- “We got out-marketed by a company with more capital and a more aggressive team.”
I’ll then say, “why do you suppose it’s so easy for us to tell short, simple stories about our prior employers but nearly impossible to make one about us? What do you think we’ll say in four years about this company?” It’s the same idea as Rumelt’s — to force simplification of the story to its core narrative and to focus on one thing in the diagnosis. We do it naturally when looking at the past. In the present, we resist it like the plague.
I believe that 80% of strategy is the diagnosis — and sometimes the diagnosis simply can’t get made through a group process, but instead has to be decided by the CEO  . The other half, to paraphrase Yogi Berra, is the guiding policy and coherent actions.
Thoughts on the Framework
While I love the fact that Rumelt forces executives to diagnose the single most important challenge facing the company — and avoid creating lists of many such challenges — doing so is quite difficult for both good and bad reasons.
The good reason is that it forces “table stakes” conversations, well, “off the table.” If it’s a discussion about something that everyone in the industry must do (e.g., build quality product, train and scale sales), then it’s almost definitionally not the single most important challenge facing that company. That’s good, because while those table stakes operations are undoubtedly hard work, they are not strategic. Operating executives too often confuse the two.
The bad reason it’s difficult is that you might get it wrong. And in this framework, where everything is tied to a diagnosis about the company’s single-most important challenge, if you get the diagnosis wrong, the whole strategy collapses along with it.
The hardest part I’ve found is balancing immediate vs. longer-term challenges. For example, say it’s 2003 and you’re at CRM leader Siebel Systems.
- Your most immediate challenge is likely your direct competition, PeopleSoft or Oracle who are much larger than you and providing broad suites.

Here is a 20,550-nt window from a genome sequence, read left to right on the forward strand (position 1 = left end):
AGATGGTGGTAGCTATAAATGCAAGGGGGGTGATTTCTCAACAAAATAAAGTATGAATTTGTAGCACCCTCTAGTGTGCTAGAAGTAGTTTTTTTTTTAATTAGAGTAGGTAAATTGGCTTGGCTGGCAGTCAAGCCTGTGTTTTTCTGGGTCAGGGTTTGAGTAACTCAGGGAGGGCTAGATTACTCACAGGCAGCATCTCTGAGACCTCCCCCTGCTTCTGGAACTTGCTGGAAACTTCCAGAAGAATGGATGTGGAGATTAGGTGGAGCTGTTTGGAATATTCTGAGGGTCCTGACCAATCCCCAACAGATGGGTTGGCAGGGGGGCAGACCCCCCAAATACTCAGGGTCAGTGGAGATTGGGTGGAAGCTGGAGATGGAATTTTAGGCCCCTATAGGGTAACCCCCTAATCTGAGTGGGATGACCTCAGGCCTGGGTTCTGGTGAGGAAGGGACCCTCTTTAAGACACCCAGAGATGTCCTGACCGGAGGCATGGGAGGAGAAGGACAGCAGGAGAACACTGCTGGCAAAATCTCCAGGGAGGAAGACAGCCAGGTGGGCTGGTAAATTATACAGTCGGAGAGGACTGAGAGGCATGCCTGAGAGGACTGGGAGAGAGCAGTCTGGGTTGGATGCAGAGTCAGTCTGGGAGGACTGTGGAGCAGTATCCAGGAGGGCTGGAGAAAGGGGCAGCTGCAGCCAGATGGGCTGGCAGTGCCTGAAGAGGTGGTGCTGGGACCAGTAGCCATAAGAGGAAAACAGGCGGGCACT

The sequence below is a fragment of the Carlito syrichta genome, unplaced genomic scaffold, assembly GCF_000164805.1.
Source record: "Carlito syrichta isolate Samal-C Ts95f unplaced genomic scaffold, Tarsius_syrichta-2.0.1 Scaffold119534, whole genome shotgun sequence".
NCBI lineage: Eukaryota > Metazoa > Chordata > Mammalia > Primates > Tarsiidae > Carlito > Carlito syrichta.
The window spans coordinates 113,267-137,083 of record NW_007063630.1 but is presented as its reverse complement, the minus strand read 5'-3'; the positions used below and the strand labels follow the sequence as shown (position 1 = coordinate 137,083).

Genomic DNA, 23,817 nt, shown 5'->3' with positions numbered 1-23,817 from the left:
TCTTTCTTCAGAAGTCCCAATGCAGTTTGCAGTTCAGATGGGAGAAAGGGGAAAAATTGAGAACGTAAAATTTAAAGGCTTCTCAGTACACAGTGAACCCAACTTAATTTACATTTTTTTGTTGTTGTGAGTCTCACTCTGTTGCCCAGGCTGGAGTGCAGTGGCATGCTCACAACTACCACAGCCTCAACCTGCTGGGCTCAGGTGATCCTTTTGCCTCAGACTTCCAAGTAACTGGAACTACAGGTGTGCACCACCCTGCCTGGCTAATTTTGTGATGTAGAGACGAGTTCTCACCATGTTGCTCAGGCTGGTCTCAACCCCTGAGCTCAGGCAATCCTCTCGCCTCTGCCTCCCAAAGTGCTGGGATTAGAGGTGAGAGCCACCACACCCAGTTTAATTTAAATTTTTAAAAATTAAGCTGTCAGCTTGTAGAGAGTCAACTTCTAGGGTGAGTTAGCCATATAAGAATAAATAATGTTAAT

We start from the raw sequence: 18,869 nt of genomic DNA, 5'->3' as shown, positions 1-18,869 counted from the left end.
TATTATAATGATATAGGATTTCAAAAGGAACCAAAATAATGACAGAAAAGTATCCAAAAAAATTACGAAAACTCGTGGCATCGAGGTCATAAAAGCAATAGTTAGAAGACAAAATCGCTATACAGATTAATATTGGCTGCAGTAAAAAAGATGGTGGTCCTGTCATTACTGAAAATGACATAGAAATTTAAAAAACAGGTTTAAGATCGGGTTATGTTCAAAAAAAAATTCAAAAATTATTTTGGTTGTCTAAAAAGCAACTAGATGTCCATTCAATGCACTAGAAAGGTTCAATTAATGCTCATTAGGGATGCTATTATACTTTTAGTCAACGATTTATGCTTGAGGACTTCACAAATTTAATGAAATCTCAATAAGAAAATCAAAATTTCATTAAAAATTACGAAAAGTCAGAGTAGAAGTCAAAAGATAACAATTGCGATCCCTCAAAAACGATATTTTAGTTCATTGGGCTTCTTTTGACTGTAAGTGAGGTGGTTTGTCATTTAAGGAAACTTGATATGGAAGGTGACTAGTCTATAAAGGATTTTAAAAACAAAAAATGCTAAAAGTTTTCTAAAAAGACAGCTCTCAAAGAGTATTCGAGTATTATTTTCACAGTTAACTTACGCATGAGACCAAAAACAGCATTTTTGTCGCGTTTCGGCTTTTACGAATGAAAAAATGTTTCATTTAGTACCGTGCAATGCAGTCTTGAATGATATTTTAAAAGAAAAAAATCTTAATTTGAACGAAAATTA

- Your biggest strategic challenge is your indirect competitor Salesforce.com, who is disrupting the business model with software as a service.
Perhaps one of my friends who worked at Siebel at the time can weigh in with an informed comment, but my guess is that Siebel (who was doing $1.4B in annual revenue) minimized Salesforce (who reported doing a mere $65M in its S-1) and, to the extent they would have used a framework like this, would have picked the wrong challenge and gotten the wrong strategy as a result.
Another potential criticism of this framework is that it tends to orient you to competitive threats in a Silicon Valley that would much rather talk about vision (and making the world a better place) than competition. In my experience, there are few vendors who have the luxury of being totally vision-driven, those who claim otherwise are often practicing revisionism , and there’s nothing in the framework, per se, that says the central challenge has to be competition-related. It could be about building the product, creating distribution channels, or landing your first ten customers. The framework doesn’t dictate the nature of the challenge, it simply demands that you pick one.
My last thought on the framework is that it appears to be missing an element . In order to make a guiding policy from a diagnosis it helps to have a set of beliefs (or assumptions) as the bridge in between, because these beliefs are neither an explicit part of the guiding policy nor necessarily documented in the diagnosis.